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Top global Nissan exec moves to Aston Martin
Andy Palmer leaves Nissan after 23 years to become chief executive of Aston Martin
4 Sep 2014
By TERRY MARTIN
NISSAN Motor Co has lost one of its top global executives with Andy Palmer’s move to Aston Martin as chief executive.
Bringing 35 years’ experience to the role and widely regarded as one of the most influential sales and marketing executives in the industry, Mr Palmer returns to Britain to lead the hallowed sports-luxury marque after 12 years in Japan and more than two decades with Nissan.
Most recently, he was chief planning officer and executive vice-president, reporting directly to Nissan/Renault president and CEO Carlos Ghosn.
The 51-year-old held global responsibility for sales, product and corporate planning, program management, market intelligence, marketing communications, vehicle information technology and, importantly in the context of the Aston appointment, the Infiniti luxury brand.
Wasting no time in finding a replacement, Nissan has brought Philippe Klein across from alliance partner Renault to succeed Mr Palmer.
Mr Klein, 57, was most recently head of product planning (programs) for Renault and has previously served as Nissan’s senior vice-president in charge of corporate administration and the offices of chief executive and chief operating officer.
At Aston Martin Lagonda, Mr Palmer will assume operational responsibility for all aspects of the business, leading the company “in its next phase of technology and product creation”.
The company has been without a chief executive since Ulrich Bez stepped down in November last year.
“We’re delighted that Andy will join us as our new CEO at this important time at Aston Martin,” the company said in a statement.
“Andy’s wealth of experience on the global automotive stage in marketing and sales, engineering and technology, and luxury and brand management will be instrumental in taking Aston Martin forward through its most significant and ambitious period of investment to date.”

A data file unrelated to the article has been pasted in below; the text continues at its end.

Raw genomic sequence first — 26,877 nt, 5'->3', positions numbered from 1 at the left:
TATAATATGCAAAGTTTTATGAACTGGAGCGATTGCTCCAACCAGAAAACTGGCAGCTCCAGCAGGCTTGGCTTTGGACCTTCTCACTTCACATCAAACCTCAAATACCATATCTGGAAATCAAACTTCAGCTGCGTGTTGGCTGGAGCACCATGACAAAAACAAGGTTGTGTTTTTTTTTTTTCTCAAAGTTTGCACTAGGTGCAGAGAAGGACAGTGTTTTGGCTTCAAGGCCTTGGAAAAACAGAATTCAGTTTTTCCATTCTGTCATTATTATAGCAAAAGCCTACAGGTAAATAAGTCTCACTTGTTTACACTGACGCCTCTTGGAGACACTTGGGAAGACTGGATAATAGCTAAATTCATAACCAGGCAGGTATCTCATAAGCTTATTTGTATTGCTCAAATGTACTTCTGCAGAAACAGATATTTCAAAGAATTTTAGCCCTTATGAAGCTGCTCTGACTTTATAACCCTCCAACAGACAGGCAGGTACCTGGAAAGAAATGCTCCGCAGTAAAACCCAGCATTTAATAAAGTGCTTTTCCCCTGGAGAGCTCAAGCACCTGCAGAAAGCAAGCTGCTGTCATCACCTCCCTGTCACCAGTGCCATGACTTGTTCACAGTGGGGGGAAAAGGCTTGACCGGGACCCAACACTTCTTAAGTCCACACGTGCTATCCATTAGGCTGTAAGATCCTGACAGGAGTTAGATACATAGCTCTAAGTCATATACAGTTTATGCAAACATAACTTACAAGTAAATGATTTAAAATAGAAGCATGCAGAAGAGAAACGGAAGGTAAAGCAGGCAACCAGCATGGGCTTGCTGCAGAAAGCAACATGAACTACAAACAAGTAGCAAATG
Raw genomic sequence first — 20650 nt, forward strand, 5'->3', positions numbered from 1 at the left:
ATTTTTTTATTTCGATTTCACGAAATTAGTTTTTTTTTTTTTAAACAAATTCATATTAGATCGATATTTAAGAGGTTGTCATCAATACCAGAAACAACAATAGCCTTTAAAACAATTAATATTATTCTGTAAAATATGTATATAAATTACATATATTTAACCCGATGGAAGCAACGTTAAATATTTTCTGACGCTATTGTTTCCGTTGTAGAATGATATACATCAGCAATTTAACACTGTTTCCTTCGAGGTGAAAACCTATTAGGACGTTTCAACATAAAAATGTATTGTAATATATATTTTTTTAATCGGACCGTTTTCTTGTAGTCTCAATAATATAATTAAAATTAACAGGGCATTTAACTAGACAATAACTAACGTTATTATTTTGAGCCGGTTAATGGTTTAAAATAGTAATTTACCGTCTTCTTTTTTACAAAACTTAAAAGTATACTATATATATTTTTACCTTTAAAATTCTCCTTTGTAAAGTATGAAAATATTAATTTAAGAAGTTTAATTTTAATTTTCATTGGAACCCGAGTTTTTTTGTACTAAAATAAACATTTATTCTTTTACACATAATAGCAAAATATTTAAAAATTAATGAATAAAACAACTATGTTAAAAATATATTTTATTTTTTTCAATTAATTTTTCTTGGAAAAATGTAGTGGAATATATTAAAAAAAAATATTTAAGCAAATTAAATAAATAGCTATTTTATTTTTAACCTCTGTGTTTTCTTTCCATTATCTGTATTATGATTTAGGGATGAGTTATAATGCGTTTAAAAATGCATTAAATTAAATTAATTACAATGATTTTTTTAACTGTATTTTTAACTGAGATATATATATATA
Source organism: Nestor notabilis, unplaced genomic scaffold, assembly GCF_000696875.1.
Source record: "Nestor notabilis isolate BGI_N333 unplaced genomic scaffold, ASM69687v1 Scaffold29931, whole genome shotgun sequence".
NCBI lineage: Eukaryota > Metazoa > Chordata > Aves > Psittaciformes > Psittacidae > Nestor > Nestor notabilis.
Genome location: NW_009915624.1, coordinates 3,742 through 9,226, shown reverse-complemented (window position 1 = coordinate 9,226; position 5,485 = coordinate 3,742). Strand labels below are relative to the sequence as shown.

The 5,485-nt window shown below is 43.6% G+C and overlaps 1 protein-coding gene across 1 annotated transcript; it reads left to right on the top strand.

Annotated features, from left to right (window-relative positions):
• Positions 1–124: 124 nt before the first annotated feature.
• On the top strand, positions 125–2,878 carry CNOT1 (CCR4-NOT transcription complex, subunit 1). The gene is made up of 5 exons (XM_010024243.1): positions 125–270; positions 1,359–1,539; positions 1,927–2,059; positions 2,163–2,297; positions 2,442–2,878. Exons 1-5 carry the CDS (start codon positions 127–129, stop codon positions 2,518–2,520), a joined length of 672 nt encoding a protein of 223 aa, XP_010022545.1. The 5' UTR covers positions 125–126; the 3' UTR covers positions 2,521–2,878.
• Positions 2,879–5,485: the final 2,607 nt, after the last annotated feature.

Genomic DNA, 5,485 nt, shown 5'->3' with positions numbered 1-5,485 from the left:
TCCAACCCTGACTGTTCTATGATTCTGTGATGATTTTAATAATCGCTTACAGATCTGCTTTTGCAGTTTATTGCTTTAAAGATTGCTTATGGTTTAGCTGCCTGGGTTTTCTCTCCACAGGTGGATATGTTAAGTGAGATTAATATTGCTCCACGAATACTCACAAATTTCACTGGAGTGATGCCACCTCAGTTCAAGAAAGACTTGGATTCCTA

Aston Martin announced in May that it was investing £500m ($A880.3m) into the company’s next generation of high-performance cars and expanding its manufacturing facilities in Gaydon, Warwickshire, as part of its long-term strategy to become the number-one British luxury sportscar brand.
Part of this strategy involves a partnership forged in December last year with Daimler AG, which for now involves supply of V8 engines from Mercedes-AMG but will extend to electric and electronic components and, potentially, could lead to vehicle development as the two groups “investigate additional areas of co-operation in the future”.
Significantly, Mr Palmer was the key player behind Nissan and Infiniti’s partnership with Daimler, which includes shared powertrains and vehicle architecture and will extend to joint manufacturing of Mercedes-Benz and Infiniti compact cars in Mexico from 2017.
A chartered engineer, Mr Palmer started his career in 1979, aged 16, as an apprentice at Automotive Products Limited in the UK. He rose to project engineer in 1983 and three years later joined Austin Rover, rising to chief engineer (manual transmissions) for the Rover Group.
He joined Nissan in 1991 as business administration manager at the company’s European technical centre, moving through the ranks to become deputy managing director five years later.
He subsequently transferred to Japan in September 2002 as program director for light commercial vehicles and within a year was appointed president of Nissan Motor Light Trucks Co Ltd, which made him responsible for vehicle development of Nissan’s light-duty trucks worldwide.
He established the LCV business unit within Nissan in 2004 and a year later was promoted to corporate vice-president in charge of the unit, which expanded rapidly under his leadership to become one of the company’s most significant divisions in terms of sales and profit growth.
In February 2009, Mr Palmer became a senior vice-president and a member of Nissan’s executive committee. His areas of responsibility were extended in October 2010 to global marketing, brand and communications, with a mandate to improve Nissan’s brand value through the mid-term.
Other key areas of the business were gradually added to his portfolio, and he was promoted further to executive vice-president in April 2011.
In announcing the appointment of Philippe Klein, Nissan/Renault chief Carlos Ghosn made no reference to Mr Palmer’s contribution and instead emphasised that Mr Klein “will make a significant contribution to Nissan”.
“He brings considerable engineering and product management expertise to Nissan as well as a deep knowledge of, and a long experience in, the industry and in the (Nissan-Renault) alliance,” he said.
Mr Klein, who joined Renault in 1981 as a member of the engine development department, will have global responsibility for product planning, program management, electric vehicle sales, the battery business unit, marketing, sales, market intelligence and vehicle information technology.
Mr Palmer had taken back responsibility for Infiniti after Johan de Nysschen left in July to become president of Cadillac at General Motors. Responsibility for Infiniti reportedly now falls to Nissan’s North American chief Jose Munoz.
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